• If the group’s recommendations from last year had been mandated and followed, all write-in ballots would have been counted accurately.

“Problems discovered counting write-ins two years in a row shows the value of the official audits. But the report also reveals the decline in official attention to the audits, demonstrating that independent citizen observation and reporting are essential to election integrity.” Weeks emphasized.

<Press Release .pdf> <Full Report pdf>  <Detail data/municipal reports>

Apple vs. the Government: Security and Privacy overlap

Apple is right to object to the government’s request to help open an iPhone.  Many claim it is an issue of balance between Security and Privacy. Perhaps. Yet, the Constitution talks of the the right of the people to be Secure in their effects.

To all those voices discussing this issue, we add:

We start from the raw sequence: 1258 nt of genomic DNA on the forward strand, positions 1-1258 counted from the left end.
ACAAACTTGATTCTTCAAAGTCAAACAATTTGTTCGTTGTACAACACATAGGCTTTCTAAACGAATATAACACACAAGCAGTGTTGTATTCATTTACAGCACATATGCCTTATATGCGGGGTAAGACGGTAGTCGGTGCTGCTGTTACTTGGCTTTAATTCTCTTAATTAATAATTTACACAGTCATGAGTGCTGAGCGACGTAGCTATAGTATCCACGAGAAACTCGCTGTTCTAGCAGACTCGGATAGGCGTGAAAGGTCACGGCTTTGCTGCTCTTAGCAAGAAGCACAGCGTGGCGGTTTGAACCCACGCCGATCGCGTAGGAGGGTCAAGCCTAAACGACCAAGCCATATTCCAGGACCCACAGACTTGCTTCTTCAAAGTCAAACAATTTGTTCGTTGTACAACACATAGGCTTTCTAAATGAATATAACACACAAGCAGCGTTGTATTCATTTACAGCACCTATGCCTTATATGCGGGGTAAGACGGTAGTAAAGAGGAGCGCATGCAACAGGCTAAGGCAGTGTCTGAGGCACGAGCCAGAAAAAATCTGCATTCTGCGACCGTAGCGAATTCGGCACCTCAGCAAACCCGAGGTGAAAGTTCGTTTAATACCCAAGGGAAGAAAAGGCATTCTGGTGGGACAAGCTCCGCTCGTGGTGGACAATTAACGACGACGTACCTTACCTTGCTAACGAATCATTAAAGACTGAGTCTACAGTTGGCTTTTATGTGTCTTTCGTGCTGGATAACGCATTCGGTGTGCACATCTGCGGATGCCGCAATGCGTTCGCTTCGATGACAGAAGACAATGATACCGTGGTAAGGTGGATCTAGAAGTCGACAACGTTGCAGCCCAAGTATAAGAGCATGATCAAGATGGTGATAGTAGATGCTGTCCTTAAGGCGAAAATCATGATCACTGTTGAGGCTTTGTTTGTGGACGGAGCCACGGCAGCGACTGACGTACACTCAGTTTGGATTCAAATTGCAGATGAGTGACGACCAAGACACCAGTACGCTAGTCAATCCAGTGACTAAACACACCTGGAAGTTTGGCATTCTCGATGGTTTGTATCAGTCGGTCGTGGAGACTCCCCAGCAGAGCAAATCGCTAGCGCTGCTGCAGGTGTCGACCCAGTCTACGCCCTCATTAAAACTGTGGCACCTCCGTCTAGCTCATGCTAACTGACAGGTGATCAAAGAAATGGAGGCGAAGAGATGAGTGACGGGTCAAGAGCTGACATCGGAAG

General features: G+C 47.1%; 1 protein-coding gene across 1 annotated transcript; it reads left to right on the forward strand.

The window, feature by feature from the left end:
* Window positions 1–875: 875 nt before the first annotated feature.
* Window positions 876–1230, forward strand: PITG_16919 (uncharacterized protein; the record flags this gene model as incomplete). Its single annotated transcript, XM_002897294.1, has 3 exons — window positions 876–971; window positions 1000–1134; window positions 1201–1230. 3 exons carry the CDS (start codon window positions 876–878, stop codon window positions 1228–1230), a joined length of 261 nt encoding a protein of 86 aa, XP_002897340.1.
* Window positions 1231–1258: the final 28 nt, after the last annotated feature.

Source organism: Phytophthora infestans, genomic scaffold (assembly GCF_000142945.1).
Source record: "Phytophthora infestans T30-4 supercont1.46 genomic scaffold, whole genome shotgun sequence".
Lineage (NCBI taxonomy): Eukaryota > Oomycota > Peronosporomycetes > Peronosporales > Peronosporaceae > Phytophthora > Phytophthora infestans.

• Cracking “just one phone” and destroying the program thereafter is a myth…

While we applaud Apple’s efforts to make it impossible to crack new iPhones, such claims, in our view, are mythical.

The Iowa Caucus vs. a Primary

There are several differences between a caucus and a primary election.  These differences are glaring, especially in the case of the Iowa Democratic Presidential Caucus.  Like all elections, the rules,  eligibility, and voting methods vary from state to state. In presidential primaries and caucuses they can vary from party to party.

Here is our list of important concerns with the Iowa Democratic Caucus. All things considered, democracy would be better served by a  primary than the Iowa Caucus.

Help Wanted: Low pay, long hours, impossible demands, no benefits

A Courant article reminds us of an idea out of left-field enacted last year by the General Assembly as a “rat*”: Deadline Looms For Regional Election Monitors

When the Connecticut General Assembly passed the budget implementer bill in June 2015, buried in its 702 pages was the stipulation that regional election monitors be in place by March 1.

Those regional monitors were to be hired by each of the nine planning regions in the state. They would be certified by the Secretary of State’s office, but not paid by them.

Gentle reader, before you rush out and apply we note several items which might not be apparent.